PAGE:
In one of Derek Prince’s teachings, he uses the raising of Lazarus to underscore how God’s greater glory can often come out of desperate situations. When Jesus was first informed of the sickness of Lazarus, this is what He said in John 11:4: “This sickness is not unto death, but for the glory of God, that the Son of God may be glorified through it.” Then Jesus waited two days before He went to Lazarus. Was this like water on the sacrifice? The disciples were perplexed that Jesus waited; Mary and Martha were upset that He hadn’t come sooner. Yet, the death of Lazarus—certainly some very serious “water on the sacrifice”—was for the greater glory: “that the Son of God may be glorified through it.” Derek speaks of this priority of God’s glory in a message called “Seven Basic Conditions for Answered Prayer.”

What is the correct motive for prayer? Jesus has already stated it: “that the Father may be glorified in the Son. If you shall ask anything in My name, I will do it” (John 14:13–14). There is the motive on which God answers prayer: the sincere desire that God may be glorified through Jesus Christ in answering that prayer. We see a similar truth in 2 Corinthians 1:20: “All the promises of God in Him [Jesus Christ] are Yes, and in Him Amen, to the glory of God through us.” What is the whole purpose of coming to God and claiming His promises? That God may be glorified through us in our doing it.

Trust Despite the Water

Does all of this resonate with you? Can you see how your worsening situation might be the predicate for a greater outpouring of God’s glory when He answers? Will you trust the Lord, recognizing these added complications as simply more water on the sacrifice? Let’s tell Him so together with the following prayer:

Lord, this is a tough one. When I consider that all I am facing may be for Your greater glory, I feel like the person who said, “Lord, I believe. Help my unbelief.” Even so, Father, I want to take a step of faith into total trust—of You and Your greater purposes in this matter. With this prayer, I change my view concerning these added troubles in my situation and these worsening aspects. They are simply “more water on the sacrifice.” I trust You, Lord. Even though this situation is totally drenched right now, I proclaim my belief in You. I call upon You as Elijah did. Let Your fire fall! As You consume this sacrifice by Your great power, I turn my heart to You again, asking You to bring greater glory to the name of Jesus through this entire matter. Amen.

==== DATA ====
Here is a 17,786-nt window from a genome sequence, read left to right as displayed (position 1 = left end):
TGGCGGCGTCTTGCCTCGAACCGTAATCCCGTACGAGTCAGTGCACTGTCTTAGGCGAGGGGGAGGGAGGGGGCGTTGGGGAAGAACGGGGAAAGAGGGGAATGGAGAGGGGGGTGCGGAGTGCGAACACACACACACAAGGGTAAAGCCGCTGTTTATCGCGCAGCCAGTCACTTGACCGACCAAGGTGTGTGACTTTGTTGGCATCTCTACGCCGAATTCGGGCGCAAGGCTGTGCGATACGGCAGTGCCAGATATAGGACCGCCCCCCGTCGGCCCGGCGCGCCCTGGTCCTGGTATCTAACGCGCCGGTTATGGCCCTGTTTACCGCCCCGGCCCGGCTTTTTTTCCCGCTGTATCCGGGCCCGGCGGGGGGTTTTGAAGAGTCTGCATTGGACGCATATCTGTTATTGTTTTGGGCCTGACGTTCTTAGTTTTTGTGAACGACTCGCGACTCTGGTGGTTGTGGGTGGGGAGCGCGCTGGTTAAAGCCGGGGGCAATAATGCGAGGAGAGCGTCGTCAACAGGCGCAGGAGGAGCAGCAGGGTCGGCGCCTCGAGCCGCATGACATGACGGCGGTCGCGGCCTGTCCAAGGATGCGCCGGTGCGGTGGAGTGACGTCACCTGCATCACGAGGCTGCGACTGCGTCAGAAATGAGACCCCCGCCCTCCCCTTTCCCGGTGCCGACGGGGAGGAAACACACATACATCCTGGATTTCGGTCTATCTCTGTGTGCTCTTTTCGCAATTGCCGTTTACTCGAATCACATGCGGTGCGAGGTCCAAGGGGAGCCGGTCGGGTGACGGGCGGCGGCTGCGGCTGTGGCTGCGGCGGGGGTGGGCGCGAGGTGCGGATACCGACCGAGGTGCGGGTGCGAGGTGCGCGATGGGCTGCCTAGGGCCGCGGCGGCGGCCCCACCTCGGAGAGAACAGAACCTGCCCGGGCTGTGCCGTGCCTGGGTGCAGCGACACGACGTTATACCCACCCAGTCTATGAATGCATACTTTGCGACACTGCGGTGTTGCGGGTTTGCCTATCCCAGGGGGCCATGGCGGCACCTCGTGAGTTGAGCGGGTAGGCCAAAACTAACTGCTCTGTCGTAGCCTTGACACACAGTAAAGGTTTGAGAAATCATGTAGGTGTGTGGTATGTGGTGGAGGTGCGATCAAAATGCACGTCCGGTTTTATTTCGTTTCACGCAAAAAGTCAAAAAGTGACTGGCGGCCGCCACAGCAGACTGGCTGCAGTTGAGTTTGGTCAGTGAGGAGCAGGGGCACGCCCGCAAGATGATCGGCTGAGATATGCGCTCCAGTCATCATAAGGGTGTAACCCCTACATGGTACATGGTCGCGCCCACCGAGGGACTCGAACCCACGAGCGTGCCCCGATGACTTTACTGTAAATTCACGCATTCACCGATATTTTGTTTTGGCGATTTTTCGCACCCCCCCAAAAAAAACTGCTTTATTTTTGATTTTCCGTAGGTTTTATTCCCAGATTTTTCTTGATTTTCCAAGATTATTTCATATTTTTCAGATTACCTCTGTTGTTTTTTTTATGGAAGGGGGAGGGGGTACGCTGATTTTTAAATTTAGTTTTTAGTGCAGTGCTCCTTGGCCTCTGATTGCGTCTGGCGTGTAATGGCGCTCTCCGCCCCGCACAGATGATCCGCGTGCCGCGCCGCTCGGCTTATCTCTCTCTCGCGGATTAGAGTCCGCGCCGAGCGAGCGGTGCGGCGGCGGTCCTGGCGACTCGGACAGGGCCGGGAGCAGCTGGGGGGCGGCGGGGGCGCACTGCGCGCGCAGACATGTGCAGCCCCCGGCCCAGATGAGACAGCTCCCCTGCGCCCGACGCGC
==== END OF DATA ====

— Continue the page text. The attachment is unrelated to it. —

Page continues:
Waiting for the Fire to Fall

You and I just prayed a very gutsy prayer together. Viewing a worsening situation as “a little more water on the sacrifice” requires great faith—but it’s helpful, isn’t it? Let’s stand together all the way through to the complete resolution of the challenge facing you. Please feel free to stay in touch with us, sharing each testimony of your progressive victory as it unfolds. Would you allow us to encourage you further with materials by Derek Prince that will enhance your walk of faith? In that regard, feel free to download the MP3 message, “Seven Basic Conditions for Answered Prayer,” from which we drew Derek’s excerpt. Just use the link below. Once again, we send our thanks for the privilege of staying connected with you. We are so grateful for your ongoing prayers for DPM—and also for your generous support.

For His Glory

It would be wonderful if every trial we faced had a storybook ending. “And they lived happily ever after.” You and I know that life rarely works like that. Often, the Lord requires us to walk through storms and disappointments. Actually, these are the experiences He regularly uses to strengthen us as we follow Him. Even so, it can be a discouraging process at times—one in which we need to encourage one another. So here is the word of encouragement. When God’s fire falls, it will be powerful. Can anything resist Him? No! Each added problem is simply a little more water on the sacrifice.